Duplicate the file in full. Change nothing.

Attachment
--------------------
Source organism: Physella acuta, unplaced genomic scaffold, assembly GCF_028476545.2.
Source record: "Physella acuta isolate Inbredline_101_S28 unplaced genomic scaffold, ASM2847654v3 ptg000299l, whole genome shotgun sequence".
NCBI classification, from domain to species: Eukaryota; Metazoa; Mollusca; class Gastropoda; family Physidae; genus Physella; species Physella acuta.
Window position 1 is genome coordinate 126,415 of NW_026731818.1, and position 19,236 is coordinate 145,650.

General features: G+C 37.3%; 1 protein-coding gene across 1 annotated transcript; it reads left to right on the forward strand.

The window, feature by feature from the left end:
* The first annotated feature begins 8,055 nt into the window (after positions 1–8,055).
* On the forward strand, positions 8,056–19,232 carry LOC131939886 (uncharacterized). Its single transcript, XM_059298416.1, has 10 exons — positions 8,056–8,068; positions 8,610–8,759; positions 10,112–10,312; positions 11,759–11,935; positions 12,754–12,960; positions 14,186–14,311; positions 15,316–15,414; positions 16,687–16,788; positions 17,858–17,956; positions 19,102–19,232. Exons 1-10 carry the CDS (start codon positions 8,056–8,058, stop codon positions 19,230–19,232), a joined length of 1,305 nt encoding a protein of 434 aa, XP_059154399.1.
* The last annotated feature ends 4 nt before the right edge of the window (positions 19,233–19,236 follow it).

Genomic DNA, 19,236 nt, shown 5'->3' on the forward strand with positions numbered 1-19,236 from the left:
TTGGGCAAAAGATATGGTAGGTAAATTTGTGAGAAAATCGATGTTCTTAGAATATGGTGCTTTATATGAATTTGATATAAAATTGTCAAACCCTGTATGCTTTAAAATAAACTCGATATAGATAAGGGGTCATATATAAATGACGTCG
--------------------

Source organism: Physella acuta, unplaced genomic scaffold, assembly GCF_028476545.2.
Source record: "Physella acuta isolate Inbredline_101_S28 unplaced genomic scaffold, ASM2847654v3 ptg000299l, whole genome shotgun sequence".
NCBI classification, from domain to species: Eukaryota; Metazoa; Mollusca; class Gastropoda; family Physidae; genus Physella; species Physella acuta.
Window position 1 is genome coordinate 126,415 of NW_026731818.1, and position 19,236 is coordinate 145,650.

General features: G+C 37.3%; 1 protein-coding gene across 1 annotated transcript; it reads left to right on the forward strand.

The window, feature by feature from the left end:
* The first annotated feature begins 8,055 nt into the window (after positions 1–8,055).
* On the forward strand, positions 8,056–19,232 carry LOC131939886 (uncharacterized). Its single transcript, XM_059298416.1, has 10 exons — positions 8,056–8,068; positions 8,610–8,759; positions 10,112–10,312; positions 11,759–11,935; positions 12,754–12,960; positions 14,186–14,311; positions 15,316–15,414; positions 16,687–16,788; positions 17,858–17,956; positions 19,102–19,232. Exons 1-10 carry the CDS (start codon positions 8,056–8,058, stop codon positions 19,230–19,232), a joined length of 1,305 nt encoding a protein of 434 aa, XP_059154399.1.
* The last annotated feature ends 4 nt before the right edge of the window (positions 19,233–19,236 follow it).

Genomic DNA, 19,236 nt, shown 5'->3' on the forward strand with positions numbered 1-19,236 from the left:
TTGGGCAAAAGATATGGTAGGTAAATTTGTGAGAAAATCGATGTTCTTAGAATATGGTGCTTTATATGAATTTGATATAAAATTGTCAAACCCTGTATGCTTTAAAATAAACTCGATATAGATAAGGGGTCATATATAAATGACGTCG